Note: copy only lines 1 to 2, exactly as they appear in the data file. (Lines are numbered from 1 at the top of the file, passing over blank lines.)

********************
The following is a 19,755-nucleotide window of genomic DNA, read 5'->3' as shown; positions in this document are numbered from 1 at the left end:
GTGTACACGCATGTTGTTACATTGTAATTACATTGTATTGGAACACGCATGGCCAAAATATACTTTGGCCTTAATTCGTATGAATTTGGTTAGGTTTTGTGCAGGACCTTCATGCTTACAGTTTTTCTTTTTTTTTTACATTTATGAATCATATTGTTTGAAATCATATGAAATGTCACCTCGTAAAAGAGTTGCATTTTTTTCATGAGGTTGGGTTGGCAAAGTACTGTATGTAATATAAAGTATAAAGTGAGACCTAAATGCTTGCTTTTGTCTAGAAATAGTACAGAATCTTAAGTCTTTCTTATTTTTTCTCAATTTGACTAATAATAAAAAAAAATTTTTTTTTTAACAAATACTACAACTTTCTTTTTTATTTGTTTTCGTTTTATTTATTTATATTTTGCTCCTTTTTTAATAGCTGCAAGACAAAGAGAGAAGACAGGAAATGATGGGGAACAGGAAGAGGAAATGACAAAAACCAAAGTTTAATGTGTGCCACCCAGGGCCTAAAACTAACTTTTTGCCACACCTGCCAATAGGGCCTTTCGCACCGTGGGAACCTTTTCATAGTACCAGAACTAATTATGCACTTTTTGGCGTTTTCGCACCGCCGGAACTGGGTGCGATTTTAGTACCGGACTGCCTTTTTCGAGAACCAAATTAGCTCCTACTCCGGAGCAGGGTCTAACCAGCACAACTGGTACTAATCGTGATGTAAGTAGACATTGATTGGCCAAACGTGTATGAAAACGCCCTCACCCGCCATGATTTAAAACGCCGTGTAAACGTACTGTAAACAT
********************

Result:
The following is a 19,755-nucleotide window of genomic DNA, read 5'->3' as shown; positions in this document are numbered from 1 at the left end:
GTGTACACGCATGTTGTTACATTGTAATTACATTGTATTGGAACACGCATGGCCAAAATATACTTTGGCCTTAATTCGTATGAATTTGGTTAGGTTTTGTGCAGGACCTTCATGCTTACAGTTTTTCTTTTTTTTTTACATTTATGAATCATATTGTTTGAAATCATATGAAATGTCACCTCGTAAAAGAGTTGCATTTTTTTCATGAGGTTGGGTTGGCAAAGTACTGTATGTAATATAAAGTATAAAGTGAGACCTAAATGCTTGCTTTTGTCTAGAAATAGTACAGAATCTTAAGTCTTTCTTATTTTTTCTCAATTTGACTAATAATAAAAAAAAATTTTTTTTTTAACAAATACTACAACTTTCTTTTTTATTTGTTTTCGTTTTATTTATTTATATTTTGCTCCTTTTTTAATAGCTGCAAGACAAAGAGAGAAGACAGGAAATGATGGGGAACAGGAAGAGGAAATGACAAAAACCAAAGTTTAATGTGTGCCACCCAGGGCCTAAAACTAACTTTTTGCCACACCTGCCAATAGGGCCTTTCGCACCGTGGGAACCTTTTCATAGTACCAGAACTAATTATGCACTTTTTGGCGTTTTCGCACCGCCGGAACTGGGTGCGATTTTAGTACCGGACTGCCTTTTTCGAGAACCAAATTAGCTCCTACTCCGGAGCAGGGTCTAACCAGCACAACTGGTACTAATCGTGATGTAAGTAGACATTGATTGGCCAAACGTGTATGAAAACGCCCTCACCCGCCATGATTTAAAACGCCGTGTAAACGTACTGTAAACAT